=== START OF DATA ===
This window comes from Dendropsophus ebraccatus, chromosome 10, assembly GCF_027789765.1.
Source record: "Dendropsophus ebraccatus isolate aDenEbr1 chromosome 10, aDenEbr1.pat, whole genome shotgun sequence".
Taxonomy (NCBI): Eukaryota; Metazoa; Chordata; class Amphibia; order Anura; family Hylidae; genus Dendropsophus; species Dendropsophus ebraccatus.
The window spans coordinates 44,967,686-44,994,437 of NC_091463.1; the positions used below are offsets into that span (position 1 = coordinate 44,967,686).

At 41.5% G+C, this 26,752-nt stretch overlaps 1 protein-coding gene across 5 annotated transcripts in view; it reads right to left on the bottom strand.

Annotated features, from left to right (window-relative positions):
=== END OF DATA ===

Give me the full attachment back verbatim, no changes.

This window comes from Dendropsophus ebraccatus, chromosome 10, assembly GCF_027789765.1.
Source record: "Dendropsophus ebraccatus isolate aDenEbr1 chromosome 10, aDenEbr1.pat, whole genome shotgun sequence".
Taxonomy (NCBI): Eukaryota; Metazoa; Chordata; class Amphibia; order Anura; family Hylidae; genus Dendropsophus; species Dendropsophus ebraccatus.
The window spans coordinates 44,967,686-44,994,437 of NC_091463.1; the positions used below are offsets into that span (position 1 = coordinate 44,967,686).

At 41.5% G+C, this 26,752-nt stretch overlaps 1 protein-coding gene across 5 annotated transcripts in view; it reads right to left on the bottom strand.

Annotated features, from left to right (window-relative positions):